First 2023 Hearing on Comprehensive Federal Privacy Legislation - Articles

Articles

28Feb

First 2023 Hearing on Comprehensive Federal Privacy Legislation

The leading trade association for the insights industry is urging a key Congressional committee "to craft a preemptive national privacy law."

Howard Fienberg, Senior VP Advocacy for the Insights Association, commented that, "With five conflicting state laws coming into effect this year, the time is now for a federal privacy law conducive to insights work and protective of consumers."

In advance of a hearing March 1, 2023 at the U.S. House Energy & Commerce Committee's Innovation, Data, And Commerce Subcommittee on a national data privacy standard, the Insights Association highlighted three key points for the Members of Congress to consider:

  1. "Market research needs to be permitted to function." IA urged the subcommittee to "not unnecessarily restrict companies and organizations from using data to better the products, services and ideas they offer to consumers or conduct research on the markets for their offerings (and public policies). Innovation and developments in products, services and ideas work to benefit consumers and citizens."
  2. "Congress should set a national privacy standard, not the Federal Trade Commission (FTC)." Regulating the data-driven modern economy, IA said, "should be a matter left to the democratically-accountable legislative branch. Agencies like the FTC should act only when directly instructed to do so by Congress through specific authorities contained in legislation. A national standard for data collection and processing should be set at the federal level, through the clear authority granted by the American people and the Constitution in Congress."
  3. "The Privacy for America Framework provides a model approach for privacy legislation." IA urged the subcommittee to "look to the Privacy for America Principles of Privacy Legislation as an example of how to strike an appropriate balance for national data standards. The Framework would designate certain uses of personal information to be reasonable and others to be per se unreasonable (and thus prohibited). The Framework prioritizes consumer protection while still preserving beneficial uses of data and access to a vibrant online ecosystem."

The subcommittee hearing starts the 2023 federal debate on a preemptive comprehensive consumer privacy law.

-- IA's letter to House Subcommittee (2/27/23)

About the Author

Howard Fienberg

Howard Fienberg

Based in Washington, DC, Howard is the Insights Association's lobbyist for the marketing research and data analytics industry, focusing primarily on consumer privacy and data security, the Telephone Consumer Protection Act (TCPA), tort reform, and the funding and integrity of the decennial Census and the American Community Survey (ACS). Howard has more than two decades of public policy experience. Before the Insights Association, he worked in Congress as senior legislative staffer for then-Representatives Christopher Cox (CA-48) and Cliff Stearns (FL-06). He also served more than four years with a science policy think tank, working to improve the understanding of scientific and social research and methodology among journalists and policymakers. Howard is also co-director of The Census Project, a 900+ member coalition in support of a fair and accurate Census and ACS. He has also served previously on the Board of Directors for the National Institute for Lobbying and Ethics and and the Association of Government Relations Professionals. Howard has an MA International Relations from the University of Essex in England and a BA Honors Political Studies from Trent University in Canada, and has obtained the Certified Association Executive (CAE), Professional Lobbying Certificate (PLC) and the Public Policy Certificate (PPC). When not running advocacy for the Insights Association, Howard enjoys hockey, NFL football, sci-fi and horror movies, playing with his dog, and spending time with family and friends.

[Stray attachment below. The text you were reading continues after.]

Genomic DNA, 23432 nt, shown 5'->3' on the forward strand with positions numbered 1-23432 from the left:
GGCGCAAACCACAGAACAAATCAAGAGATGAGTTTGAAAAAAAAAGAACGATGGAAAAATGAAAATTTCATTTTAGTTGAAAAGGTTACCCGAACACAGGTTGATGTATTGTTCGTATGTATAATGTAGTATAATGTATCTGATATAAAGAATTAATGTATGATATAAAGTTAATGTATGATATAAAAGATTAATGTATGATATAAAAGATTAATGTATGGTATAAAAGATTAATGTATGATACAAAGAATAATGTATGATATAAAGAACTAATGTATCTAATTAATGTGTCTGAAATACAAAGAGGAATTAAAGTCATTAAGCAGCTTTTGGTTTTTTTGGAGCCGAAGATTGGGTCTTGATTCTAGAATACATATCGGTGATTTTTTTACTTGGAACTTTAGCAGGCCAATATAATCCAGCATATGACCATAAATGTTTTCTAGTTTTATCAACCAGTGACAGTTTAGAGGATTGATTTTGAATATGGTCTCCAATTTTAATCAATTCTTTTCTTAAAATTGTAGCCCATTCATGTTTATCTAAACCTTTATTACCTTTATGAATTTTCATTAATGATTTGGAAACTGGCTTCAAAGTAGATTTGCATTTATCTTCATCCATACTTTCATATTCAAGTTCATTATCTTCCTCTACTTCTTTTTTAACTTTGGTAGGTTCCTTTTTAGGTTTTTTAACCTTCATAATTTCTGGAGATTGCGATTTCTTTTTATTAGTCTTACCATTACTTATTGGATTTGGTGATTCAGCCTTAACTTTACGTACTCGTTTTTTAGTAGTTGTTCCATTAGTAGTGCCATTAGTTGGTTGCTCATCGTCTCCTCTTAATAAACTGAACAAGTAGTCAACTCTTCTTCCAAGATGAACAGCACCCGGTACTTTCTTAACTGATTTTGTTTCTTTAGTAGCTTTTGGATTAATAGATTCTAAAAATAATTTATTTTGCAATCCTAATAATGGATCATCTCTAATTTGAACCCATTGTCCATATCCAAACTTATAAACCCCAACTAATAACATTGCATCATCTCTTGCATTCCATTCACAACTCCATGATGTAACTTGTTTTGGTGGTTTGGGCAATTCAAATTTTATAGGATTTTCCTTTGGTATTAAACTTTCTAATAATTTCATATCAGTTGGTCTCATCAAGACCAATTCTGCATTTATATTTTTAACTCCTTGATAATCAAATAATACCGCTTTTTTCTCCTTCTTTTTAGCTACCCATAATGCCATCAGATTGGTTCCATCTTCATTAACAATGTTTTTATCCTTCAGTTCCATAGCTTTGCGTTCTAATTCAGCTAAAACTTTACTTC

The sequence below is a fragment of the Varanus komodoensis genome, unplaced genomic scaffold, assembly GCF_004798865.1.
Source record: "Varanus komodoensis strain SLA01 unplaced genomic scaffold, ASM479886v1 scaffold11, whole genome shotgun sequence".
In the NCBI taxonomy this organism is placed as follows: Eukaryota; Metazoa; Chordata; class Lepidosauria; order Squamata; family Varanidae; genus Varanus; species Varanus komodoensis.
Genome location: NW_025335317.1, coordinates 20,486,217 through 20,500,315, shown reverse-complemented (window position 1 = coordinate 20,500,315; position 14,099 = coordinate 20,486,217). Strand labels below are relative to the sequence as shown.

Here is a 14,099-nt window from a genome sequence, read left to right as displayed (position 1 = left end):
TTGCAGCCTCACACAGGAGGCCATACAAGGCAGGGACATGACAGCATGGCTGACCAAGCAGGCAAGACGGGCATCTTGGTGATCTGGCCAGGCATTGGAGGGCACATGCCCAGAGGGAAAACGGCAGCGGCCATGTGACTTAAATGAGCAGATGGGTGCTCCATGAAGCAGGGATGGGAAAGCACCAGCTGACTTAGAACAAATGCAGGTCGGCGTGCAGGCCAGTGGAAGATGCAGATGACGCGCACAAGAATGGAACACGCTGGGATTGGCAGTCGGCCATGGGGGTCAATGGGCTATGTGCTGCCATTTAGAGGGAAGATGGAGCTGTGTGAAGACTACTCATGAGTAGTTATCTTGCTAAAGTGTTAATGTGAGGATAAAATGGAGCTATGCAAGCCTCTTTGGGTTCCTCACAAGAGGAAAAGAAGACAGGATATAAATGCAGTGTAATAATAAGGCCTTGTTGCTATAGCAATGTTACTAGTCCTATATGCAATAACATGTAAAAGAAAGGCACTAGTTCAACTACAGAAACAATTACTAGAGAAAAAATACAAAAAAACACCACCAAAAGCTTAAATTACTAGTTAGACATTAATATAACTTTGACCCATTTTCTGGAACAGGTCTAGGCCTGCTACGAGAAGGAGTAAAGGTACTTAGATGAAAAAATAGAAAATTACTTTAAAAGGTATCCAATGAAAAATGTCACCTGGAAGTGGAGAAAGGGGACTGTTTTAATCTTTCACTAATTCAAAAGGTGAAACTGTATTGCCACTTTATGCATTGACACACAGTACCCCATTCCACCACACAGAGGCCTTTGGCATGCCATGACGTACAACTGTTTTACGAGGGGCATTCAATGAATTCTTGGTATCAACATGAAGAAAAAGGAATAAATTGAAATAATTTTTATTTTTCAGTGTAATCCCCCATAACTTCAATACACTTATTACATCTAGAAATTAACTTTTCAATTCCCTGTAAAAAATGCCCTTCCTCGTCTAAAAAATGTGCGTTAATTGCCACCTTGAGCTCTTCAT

Attachments

Related

California A.B. 3048 Would Require Compliance with Opt Out Preference Signals

California A.B. 3048 Would Require Compliance with Opt Out Preference Signals

California A.B. 3048 would allow consumers the ability to exercise their privacy preferences through...

Read More >
Kids Online Safety Act - KOSA - S. 1409 and H.R. 7891

Kids Online Safety Act - KOSA - S. 1409 and H.R. 7891

The Kids Online Safety Act (KOSA) (S. 1409 and H.R. 7891) would restrict the design and operations o...

Read More >
American Privacy Rights Act - 2024 Federal Privacy Legislation from Sen. Cantwell and Rep. McMorris Rodgers

American Privacy Rights Act - 2024 Federal Privacy Legislation from Sen. Cantwell and Rep. McMorris Rodgers

​​​​​​​The chairs of the U.S. Senate Commerce Committee and House Energy & Commerce Committee...

Read More >
IA Reacts to New Comprehensive U.S. Privacy Legislation - the American Privacy Rights Act

IA Reacts to New Comprehensive U.S. Privacy Legislation - the American Privacy Rights Act

​​​​​​​The Insights Association (IA), the leading nonprofit trade association for the market ...

Read More >
California A.B. 3124 Would Require Customer Data Retention by Sellers of Consumer Information

California A.B. 3124 Would Require Customer Data Retention by Sellers of Consumer Information

California A.B. 3124 would prohibit certain covered personal data from being make publicly available...

Read More >
Utah Artificial Intelligence Policy Act Signed into Law

Utah Artificial Intelligence Policy Act Signed into Law

The Utah Artificial Intelligence Policy Act (S.B. 149) was signed into law, requiring companies and ...

Read More >
Members only Article - Please login to view